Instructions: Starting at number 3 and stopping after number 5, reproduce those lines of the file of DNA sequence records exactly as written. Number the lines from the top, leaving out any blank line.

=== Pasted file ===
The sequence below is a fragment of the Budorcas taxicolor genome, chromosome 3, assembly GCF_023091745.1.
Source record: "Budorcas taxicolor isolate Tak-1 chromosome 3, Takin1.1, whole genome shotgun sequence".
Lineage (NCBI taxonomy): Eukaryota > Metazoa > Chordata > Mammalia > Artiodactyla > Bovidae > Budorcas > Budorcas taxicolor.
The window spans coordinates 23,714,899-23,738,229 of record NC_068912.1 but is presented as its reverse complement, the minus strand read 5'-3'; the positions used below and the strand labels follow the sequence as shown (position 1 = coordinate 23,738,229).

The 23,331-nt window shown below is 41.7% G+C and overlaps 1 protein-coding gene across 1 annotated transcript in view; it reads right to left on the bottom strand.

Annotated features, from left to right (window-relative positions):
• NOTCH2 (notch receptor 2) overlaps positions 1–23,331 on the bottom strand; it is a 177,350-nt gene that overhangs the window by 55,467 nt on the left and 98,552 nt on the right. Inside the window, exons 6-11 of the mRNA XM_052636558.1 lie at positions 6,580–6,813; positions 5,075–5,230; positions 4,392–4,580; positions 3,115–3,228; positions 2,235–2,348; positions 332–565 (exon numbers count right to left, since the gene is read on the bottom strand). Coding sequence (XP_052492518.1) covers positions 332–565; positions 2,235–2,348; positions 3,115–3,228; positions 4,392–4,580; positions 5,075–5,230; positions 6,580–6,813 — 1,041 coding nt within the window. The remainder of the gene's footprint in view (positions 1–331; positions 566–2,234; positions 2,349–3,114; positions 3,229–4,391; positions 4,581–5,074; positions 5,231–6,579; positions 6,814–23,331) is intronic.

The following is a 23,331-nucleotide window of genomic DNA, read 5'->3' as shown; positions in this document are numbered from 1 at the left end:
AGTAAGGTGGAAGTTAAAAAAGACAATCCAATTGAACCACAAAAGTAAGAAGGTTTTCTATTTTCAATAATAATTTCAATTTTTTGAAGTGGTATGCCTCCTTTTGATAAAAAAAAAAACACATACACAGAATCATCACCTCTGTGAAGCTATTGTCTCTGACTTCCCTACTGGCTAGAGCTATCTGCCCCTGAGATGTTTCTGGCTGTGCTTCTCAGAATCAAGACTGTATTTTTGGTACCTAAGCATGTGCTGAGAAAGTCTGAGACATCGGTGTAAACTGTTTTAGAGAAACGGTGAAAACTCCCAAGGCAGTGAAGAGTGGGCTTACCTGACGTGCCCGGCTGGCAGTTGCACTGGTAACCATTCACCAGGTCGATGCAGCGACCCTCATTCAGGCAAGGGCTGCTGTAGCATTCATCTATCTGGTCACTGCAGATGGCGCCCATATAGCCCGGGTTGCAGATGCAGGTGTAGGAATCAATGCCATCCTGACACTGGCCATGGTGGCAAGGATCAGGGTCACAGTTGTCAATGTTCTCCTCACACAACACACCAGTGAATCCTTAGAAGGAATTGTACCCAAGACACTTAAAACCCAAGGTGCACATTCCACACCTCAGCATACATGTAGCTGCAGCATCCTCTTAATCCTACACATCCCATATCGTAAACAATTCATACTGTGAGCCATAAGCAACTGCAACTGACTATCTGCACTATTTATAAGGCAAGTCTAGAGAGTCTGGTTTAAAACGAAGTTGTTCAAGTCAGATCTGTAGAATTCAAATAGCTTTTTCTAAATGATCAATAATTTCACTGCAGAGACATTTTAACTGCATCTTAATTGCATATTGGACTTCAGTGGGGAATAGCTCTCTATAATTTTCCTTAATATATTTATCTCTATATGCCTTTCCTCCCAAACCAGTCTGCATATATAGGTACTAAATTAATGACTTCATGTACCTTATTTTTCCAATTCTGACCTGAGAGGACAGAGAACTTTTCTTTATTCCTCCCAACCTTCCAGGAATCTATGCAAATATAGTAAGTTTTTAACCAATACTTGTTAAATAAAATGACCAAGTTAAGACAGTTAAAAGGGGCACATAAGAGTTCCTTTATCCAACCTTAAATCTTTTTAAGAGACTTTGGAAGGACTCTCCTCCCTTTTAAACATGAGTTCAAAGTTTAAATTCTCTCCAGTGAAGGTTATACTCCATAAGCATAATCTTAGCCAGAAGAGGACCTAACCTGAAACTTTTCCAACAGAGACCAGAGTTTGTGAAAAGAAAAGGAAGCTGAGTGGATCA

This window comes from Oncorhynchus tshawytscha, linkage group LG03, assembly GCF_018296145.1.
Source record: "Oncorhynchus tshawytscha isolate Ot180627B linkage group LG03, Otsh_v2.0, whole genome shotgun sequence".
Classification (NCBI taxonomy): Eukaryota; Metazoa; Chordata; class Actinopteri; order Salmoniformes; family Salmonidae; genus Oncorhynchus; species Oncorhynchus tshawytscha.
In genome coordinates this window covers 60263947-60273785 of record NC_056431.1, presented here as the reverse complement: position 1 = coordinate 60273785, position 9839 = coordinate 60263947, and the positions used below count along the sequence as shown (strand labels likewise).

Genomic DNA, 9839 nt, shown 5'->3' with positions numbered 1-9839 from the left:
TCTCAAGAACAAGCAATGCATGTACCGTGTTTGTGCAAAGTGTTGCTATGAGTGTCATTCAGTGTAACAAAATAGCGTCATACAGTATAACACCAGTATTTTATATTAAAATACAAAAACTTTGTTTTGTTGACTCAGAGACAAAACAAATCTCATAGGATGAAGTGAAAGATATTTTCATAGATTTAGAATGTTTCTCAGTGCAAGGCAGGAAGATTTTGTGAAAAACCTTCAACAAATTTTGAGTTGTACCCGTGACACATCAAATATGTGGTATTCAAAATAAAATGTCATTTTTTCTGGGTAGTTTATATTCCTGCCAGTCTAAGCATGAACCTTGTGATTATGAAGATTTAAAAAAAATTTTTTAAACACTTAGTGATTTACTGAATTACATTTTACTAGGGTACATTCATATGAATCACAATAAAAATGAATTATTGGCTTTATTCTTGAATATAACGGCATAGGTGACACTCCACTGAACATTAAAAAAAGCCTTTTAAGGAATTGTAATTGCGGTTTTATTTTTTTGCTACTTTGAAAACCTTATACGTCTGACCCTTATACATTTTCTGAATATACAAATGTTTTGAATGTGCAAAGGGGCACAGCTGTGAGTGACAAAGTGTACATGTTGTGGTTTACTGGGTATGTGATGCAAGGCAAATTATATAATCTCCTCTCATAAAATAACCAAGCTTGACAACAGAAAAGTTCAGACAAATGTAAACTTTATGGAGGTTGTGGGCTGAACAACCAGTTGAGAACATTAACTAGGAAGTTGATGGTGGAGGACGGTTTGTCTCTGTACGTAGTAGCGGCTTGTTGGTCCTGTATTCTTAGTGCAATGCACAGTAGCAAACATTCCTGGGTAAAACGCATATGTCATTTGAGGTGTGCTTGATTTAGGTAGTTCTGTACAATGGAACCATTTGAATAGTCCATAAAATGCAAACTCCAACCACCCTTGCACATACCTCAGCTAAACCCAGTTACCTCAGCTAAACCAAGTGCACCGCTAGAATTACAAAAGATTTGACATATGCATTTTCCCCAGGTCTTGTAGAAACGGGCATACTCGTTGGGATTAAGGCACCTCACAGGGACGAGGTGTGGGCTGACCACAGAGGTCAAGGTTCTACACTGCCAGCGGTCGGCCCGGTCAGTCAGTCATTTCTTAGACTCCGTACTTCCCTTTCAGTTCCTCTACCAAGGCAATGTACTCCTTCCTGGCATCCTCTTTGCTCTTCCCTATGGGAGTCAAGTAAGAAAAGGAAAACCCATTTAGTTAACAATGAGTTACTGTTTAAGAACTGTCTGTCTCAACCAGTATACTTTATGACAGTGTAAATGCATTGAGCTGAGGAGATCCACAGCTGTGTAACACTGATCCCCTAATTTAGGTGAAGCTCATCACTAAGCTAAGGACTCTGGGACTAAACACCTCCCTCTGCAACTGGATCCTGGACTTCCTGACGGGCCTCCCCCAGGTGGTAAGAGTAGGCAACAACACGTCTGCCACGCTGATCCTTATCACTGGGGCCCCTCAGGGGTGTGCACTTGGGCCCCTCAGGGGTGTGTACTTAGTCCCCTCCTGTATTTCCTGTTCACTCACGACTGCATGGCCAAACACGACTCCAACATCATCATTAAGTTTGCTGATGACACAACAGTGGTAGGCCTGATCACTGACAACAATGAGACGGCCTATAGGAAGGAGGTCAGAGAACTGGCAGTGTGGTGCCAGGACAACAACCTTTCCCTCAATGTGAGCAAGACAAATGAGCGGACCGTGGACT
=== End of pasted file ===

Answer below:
Lineage (NCBI taxonomy): Eukaryota > Metazoa > Chordata > Mammalia > Artiodactyla > Bovidae > Budorcas > Budorcas taxicolor.
The window spans coordinates 23,714,899-23,738,229 of record NC_068912.1 but is presented as its reverse complement, the minus strand read 5'-3'; the positions used below and the strand labels follow the sequence as shown (position 1 = coordinate 23,738,229).

The 23,331-nt window shown below is 41.7% G+C and overlaps 1 protein-coding gene across 1 annotated transcript in view; it reads right to left on the bottom strand.